Thursday, October 28, 2010

Getting our Priorities Wrong.

Been an MP for almost six months. The most contentious issue by a country mile has been the proposal to reduce the number of MPs from 650 to 600 - combined with equalisation in the number of electors in each constituency (to within a 5% tolerance). And nowhere in the UK has the anger been more fierce than in Wales where extrapolation of the the maths leads to a decrease from 40 to 30 Welsh MPs. I'm not going into the 'ins and outs' of the Voting Systems and Constituencies Bill, but there are some interesting little bonfires burning alongside the main conflagration.

Firstly, there has been the incredible waste of Parliamentary time during the Committee stage of consideration of the Bill, which lasted for 5 days. Seemed to me that Labour wanted to be able to say there was no time to consider Welsh clauses, so they filibustered for hours on end to ensure this absence of time became a reality. Welsh Labour MP, Chris Bryant must have spoken for over 3 hours. Some might think this very 'clever'. I think it is very childish indeed, and makes a fool of our democratic processes. Be interesting to know how much this silly exercise has cost.

Secondly there has been an ongoing campaign by Labour MPs demanding a meeting of the Welsh Grand Committee to consider the Bill's impact on Wales. It's the Secretary of State's call, and she has said No - because there has been plenty of time for debate during Committee stage, which Labour, led by the afore-mentioned impressively garrulous Welsh Labour MP rendered large parts of as pointless. Latest chapter in this ongoing saga is that a Labour MP has secured a 90 minute debate in Westminster Hall on Tuesday, where the same arguments are going to be recycled - like a bottle of cheap wine at a coffee morning raffle. I will be there, but because I'm a PPS will not be able to speak. Don't like this at all. Its a convention that makes no sense to me. It will not be a debate for anyone seeking innovative thinking.

And thirdly there's the rebirth of some moribund long-forgotten body called the Welsh Parliamentary Party. It seems that Labour MPs have not taken well to opposition. So they are going to recreate something where they can play out being the Government again. I'm told there's a meeting of this body on Wednesday - the first since way back in the last century. I'm toying with the idea of going - but maybe not. Will have heard it all in Westminster Hall on Tuesday. I suppose I shouldn't be mean spirited about it, and hope that have a jolly nice evening.

I wonder if all the people we represent in Parliament are as exercised as MPs are about there being 50 less of us after the next election. Somehow I think I know the answer to that.


Stephen R Jones said...

Enjoyed your blog post

I don't think Wales or anywhere else in UK will ever witness a protest march with a "We want more MPs - and we want them now" banner. :-)

Radical Wales said...

" The most contentious issue by a country mile has been the proposal to reduce the number of MPs from 650 to 600"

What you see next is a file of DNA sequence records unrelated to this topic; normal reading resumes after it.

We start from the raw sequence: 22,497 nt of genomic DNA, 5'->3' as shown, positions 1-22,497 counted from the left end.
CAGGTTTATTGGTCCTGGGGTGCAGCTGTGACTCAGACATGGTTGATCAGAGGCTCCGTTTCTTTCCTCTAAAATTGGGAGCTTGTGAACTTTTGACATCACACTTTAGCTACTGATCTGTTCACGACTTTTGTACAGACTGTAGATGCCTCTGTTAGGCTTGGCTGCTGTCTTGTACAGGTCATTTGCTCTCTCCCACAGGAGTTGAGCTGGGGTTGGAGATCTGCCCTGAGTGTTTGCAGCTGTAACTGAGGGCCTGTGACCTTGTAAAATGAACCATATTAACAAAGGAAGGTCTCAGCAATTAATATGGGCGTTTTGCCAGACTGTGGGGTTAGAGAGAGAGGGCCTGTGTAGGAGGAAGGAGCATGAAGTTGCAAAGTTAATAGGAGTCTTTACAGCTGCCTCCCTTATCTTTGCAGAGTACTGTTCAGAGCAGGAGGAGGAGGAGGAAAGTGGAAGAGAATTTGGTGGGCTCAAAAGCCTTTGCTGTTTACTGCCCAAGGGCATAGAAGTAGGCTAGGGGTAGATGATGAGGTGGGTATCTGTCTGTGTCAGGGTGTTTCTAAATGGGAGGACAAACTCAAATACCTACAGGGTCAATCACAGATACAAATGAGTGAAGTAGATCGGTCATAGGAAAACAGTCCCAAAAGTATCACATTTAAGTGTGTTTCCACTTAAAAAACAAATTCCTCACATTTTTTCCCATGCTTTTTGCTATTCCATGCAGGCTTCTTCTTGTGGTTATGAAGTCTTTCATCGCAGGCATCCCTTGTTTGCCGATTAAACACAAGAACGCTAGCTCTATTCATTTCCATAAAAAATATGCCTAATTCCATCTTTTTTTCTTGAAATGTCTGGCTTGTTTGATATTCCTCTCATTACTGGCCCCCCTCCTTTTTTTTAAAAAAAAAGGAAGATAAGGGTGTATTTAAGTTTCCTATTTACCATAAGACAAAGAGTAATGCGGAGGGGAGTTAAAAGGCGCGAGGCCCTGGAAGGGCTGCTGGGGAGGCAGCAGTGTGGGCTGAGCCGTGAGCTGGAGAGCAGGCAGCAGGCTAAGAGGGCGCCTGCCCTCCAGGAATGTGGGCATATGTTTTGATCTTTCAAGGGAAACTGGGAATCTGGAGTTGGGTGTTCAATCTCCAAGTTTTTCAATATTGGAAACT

No it isn't. At all. The most contentious issue is letting off Vodafone for £6 billion tax bill coupled with the axing of £7 billion in benefits.

xWCHL said...

This kind of suits the national/London based Conservative Party and undermines the national/British Labour Party given that Wales returns more Labour MPs than Conservative MPs. No bad thing per se (in my book) since Labour has let down Wales (I would say kept Wales down for its own reasons) so no tears for Labour. I remember local Labour politicians knocking at the front door of our Lansbury Park council house - sometimes with clipboard in hand.

But it always seemed to me that they were more interested in maintaining the status-quo (them staying in various seats) than making any real difference in Wales despite the fact that they held monopoly political power in Wales.

I remember one Labour man talking about how many council houses they (Labour) had built and that we lived in one of their council houses, implying that we should be grateful and vote for them.

I remember my mum telling me that she would vote Plaid Cymru even though she did not support them. I didn't bother registering to vote because I could see no point in it. That voting was a waste of time such was my despondency for what Labour MPs were doing for Wales.

But the Conservatives must move to the center in terms of diversity - the number of white public school educated males in the Cabinet is hardly reflective of the makeup of the nation as a whole. I smell elitism and ‘jobs for the boys’ (which of course happens in Labour), but I had hoped that the Conservative Party would try and go beyond that level of thinking.

Glyn Davies said...

Stephen - Perhaps they do in the Rhondda - at Chris Bryant's surgeries!

RW - I was referringto the most contentious issue in the House of Commons. I think we are in agreement in principle.

xWCHL - Two competing principles here. I agree about the need for greater diversity on the Conservative benches, but I also like voters to be free to choose who they want to represent them. We do have too few female non-white candidates wanting to be selected. David Cameron has made a big effort to change this - with some success. I think there is more to do.